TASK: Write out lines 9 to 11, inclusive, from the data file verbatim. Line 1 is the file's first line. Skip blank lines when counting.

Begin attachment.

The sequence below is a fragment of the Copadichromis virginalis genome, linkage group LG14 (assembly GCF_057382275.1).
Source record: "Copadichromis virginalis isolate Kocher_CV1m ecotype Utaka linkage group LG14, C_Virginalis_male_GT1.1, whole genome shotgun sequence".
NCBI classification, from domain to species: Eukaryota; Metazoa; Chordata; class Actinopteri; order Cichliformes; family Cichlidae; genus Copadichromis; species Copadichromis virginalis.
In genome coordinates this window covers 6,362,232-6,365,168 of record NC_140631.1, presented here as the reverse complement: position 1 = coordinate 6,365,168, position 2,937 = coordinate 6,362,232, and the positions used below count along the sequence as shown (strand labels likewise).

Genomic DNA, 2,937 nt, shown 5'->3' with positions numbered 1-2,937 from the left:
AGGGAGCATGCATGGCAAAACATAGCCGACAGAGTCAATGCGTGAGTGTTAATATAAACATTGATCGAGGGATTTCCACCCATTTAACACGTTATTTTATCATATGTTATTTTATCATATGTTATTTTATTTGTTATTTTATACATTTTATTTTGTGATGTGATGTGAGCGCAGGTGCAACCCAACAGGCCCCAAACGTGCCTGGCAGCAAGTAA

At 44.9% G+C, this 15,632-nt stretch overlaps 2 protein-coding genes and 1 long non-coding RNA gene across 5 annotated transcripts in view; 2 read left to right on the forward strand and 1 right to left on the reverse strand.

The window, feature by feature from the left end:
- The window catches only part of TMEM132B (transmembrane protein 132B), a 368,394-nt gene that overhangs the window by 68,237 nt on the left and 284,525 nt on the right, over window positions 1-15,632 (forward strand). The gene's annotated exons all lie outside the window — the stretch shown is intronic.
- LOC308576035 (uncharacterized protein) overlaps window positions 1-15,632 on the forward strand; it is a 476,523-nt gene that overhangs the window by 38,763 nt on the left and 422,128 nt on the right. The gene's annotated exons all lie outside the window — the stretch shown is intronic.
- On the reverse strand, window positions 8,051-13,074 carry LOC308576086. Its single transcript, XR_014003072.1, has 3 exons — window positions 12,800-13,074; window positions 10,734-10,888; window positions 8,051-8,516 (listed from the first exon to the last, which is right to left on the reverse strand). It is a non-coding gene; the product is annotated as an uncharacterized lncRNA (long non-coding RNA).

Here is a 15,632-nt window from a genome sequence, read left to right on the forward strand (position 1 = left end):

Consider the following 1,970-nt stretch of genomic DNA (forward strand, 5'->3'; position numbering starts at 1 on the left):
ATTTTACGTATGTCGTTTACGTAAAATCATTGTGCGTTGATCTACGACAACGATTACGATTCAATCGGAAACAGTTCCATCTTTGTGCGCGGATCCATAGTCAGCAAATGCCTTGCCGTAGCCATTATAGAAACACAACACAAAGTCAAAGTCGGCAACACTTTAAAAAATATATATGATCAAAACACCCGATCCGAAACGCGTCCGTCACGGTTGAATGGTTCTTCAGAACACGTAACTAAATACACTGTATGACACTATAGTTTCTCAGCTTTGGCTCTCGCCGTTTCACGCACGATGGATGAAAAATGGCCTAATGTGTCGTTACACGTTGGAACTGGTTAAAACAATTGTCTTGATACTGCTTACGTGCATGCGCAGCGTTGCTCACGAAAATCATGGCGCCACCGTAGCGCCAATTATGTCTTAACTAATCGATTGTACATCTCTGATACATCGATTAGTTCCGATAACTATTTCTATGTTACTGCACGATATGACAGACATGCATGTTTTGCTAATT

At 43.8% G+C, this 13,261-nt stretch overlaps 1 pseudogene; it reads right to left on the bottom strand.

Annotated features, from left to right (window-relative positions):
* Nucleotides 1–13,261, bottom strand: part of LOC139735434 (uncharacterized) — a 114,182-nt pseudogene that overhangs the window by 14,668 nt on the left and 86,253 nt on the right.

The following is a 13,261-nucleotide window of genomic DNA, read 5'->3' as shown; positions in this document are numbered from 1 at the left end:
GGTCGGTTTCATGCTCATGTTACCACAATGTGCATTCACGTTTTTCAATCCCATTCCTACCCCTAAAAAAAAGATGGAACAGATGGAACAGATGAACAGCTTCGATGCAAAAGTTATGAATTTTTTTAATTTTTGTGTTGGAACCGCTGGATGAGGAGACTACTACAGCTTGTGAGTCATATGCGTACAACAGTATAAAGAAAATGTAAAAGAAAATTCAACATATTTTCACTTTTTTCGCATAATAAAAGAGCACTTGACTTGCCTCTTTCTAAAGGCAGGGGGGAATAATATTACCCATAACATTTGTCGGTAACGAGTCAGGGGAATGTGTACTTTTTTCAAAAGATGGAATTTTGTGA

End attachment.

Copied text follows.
- The window catches only part of TMEM132B (transmembrane protein 132B), a 368,394-nt gene that overhangs the window by 68,237 nt on the left and 284,525 nt on the right, over window positions 1-15,632 (forward strand). The gene's annotated exons all lie outside the window — the stretch shown is intronic.
- LOC308576035 (uncharacterized protein) overlaps window positions 1-15,632 on the forward strand; it is a 476,523-nt gene that overhangs the window by 38,763 nt on the left and 422,128 nt on the right. The gene's annotated exons all lie outside the window — the stretch shown is intronic.
- On the reverse strand, window positions 8,051-13,074 carry LOC308576086. Its single transcript, XR_014003072.1, has 3 exons — window positions 12,800-13,074; window positions 10,734-10,888; window positions 8,051-8,516 (listed from the first exon to the last, which is right to left on the reverse strand). It is a non-coding gene; the product is annotated as an uncharacterized lncRNA (long non-coding RNA).